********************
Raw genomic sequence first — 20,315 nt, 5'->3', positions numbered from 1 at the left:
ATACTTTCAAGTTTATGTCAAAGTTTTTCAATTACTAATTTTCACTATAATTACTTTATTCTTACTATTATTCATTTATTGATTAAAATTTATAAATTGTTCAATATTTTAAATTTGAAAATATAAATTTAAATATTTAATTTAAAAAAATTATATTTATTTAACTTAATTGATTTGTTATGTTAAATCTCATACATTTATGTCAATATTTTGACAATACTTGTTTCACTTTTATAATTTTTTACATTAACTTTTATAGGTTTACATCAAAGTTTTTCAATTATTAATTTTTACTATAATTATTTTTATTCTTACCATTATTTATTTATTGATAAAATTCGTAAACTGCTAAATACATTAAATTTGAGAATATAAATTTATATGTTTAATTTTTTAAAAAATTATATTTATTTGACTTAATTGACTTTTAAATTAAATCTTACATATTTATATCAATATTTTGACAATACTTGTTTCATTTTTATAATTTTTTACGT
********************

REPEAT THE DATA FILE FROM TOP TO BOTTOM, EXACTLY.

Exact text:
Raw genomic sequence first — 20,315 nt, 5'->3', positions numbered from 1 at the left:
ATACTTTCAAGTTTATGTCAAAGTTTTTCAATTACTAATTTTCACTATAATTACTTTATTCTTACTATTATTCATTTATTGATTAAAATTTATAAATTGTTCAATATTTTAAATTTGAAAATATAAATTTAAATATTTAATTTAAAAAAATTATATTTATTTAACTTAATTGATTTGTTATGTTAAATCTCATACATTTATGTCAATATTTTGACAATACTTGTTTCACTTTTATAATTTTTTACATTAACTTTTATAGGTTTACATCAAAGTTTTTCAATTATTAATTTTTACTATAATTATTTTTATTCTTACCATTATTTATTTATTGATAAAATTCGTAAACTGCTAAATACATTAAATTTGAGAATATAAATTTATATGTTTAATTTTTTAAAAAATTATATTTATTTGACTTAATTGACTTTTAAATTAAATCTTACATATTTATATCAATATTTTGACAATACTTGTTTCATTTTTATAATTTTTTACGT